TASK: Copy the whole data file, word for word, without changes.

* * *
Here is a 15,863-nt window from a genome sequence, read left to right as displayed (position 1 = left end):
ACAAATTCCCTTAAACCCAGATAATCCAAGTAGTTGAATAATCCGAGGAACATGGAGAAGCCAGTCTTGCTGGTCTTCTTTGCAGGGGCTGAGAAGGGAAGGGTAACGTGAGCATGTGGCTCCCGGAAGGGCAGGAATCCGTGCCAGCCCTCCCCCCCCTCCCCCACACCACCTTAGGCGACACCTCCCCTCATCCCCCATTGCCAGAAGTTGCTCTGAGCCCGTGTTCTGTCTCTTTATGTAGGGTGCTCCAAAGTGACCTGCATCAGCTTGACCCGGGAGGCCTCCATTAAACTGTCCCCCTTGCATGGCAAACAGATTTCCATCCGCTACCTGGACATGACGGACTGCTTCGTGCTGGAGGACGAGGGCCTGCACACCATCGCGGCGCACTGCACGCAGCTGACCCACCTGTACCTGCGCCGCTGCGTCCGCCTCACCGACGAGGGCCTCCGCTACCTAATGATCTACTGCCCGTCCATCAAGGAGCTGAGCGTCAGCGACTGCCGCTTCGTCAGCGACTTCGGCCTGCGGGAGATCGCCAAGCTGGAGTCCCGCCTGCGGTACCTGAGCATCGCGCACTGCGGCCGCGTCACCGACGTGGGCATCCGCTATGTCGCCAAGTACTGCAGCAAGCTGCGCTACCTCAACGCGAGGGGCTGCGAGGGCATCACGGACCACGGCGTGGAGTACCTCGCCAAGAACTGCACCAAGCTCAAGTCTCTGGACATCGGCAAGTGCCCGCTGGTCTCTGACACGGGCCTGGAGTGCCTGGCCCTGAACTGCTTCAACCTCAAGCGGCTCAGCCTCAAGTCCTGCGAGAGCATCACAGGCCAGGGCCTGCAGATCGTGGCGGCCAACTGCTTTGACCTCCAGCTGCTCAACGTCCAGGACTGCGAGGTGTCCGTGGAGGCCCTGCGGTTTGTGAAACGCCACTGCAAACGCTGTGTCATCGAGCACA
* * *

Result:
Here is a 15,863-nt window from a genome sequence, read left to right as displayed (position 1 = left end):
ACAAATTCCCTTAAACCCAGATAATCCAAGTAGTTGAATAATCCGAGGAACATGGAGAAGCCAGTCTTGCTGGTCTTCTTTGCAGGGGCTGAGAAGGGAAGGGTAACGTGAGCATGTGGCTCCCGGAAGGGCAGGAATCCGTGCCAGCCCTCCCCCCCCTCCCCCACACCACCTTAGGCGACACCTCCCCTCATCCCCCATTGCCAGAAGTTGCTCTGAGCCCGTGTTCTGTCTCTTTATGTAGGGTGCTCCAAAGTGACCTGCATCAGCTTGACCCGGGAGGCCTCCATTAAACTGTCCCCCTTGCATGGCAAACAGATTTCCATCCGCTACCTGGACATGACGGACTGCTTCGTGCTGGAGGACGAGGGCCTGCACACCATCGCGGCGCACTGCACGCAGCTGACCCACCTGTACCTGCGCCGCTGCGTCCGCCTCACCGACGAGGGCCTCCGCTACCTAATGATCTACTGCCCGTCCATCAAGGAGCTGAGCGTCAGCGACTGCCGCTTCGTCAGCGACTTCGGCCTGCGGGAGATCGCCAAGCTGGAGTCCCGCCTGCGGTACCTGAGCATCGCGCACTGCGGCCGCGTCACCGACGTGGGCATCCGCTATGTCGCCAAGTACTGCAGCAAGCTGCGCTACCTCAACGCGAGGGGCTGCGAGGGCATCACGGACCACGGCGTGGAGTACCTCGCCAAGAACTGCACCAAGCTCAAGTCTCTGGACATCGGCAAGTGCCCGCTGGTCTCTGACACGGGCCTGGAGTGCCTGGCCCTGAACTGCTTCAACCTCAAGCGGCTCAGCCTCAAGTCCTGCGAGAGCATCACAGGCCAGGGCCTGCAGATCGTGGCGGCCAACTGCTTTGACCTCCAGCTGCTCAACGTCCAGGACTGCGAGGTGTCCGTGGAGGCCCTGCGGTTTGTGAAACGCCACTGCAAACGCTGTGTCATCGAGCACA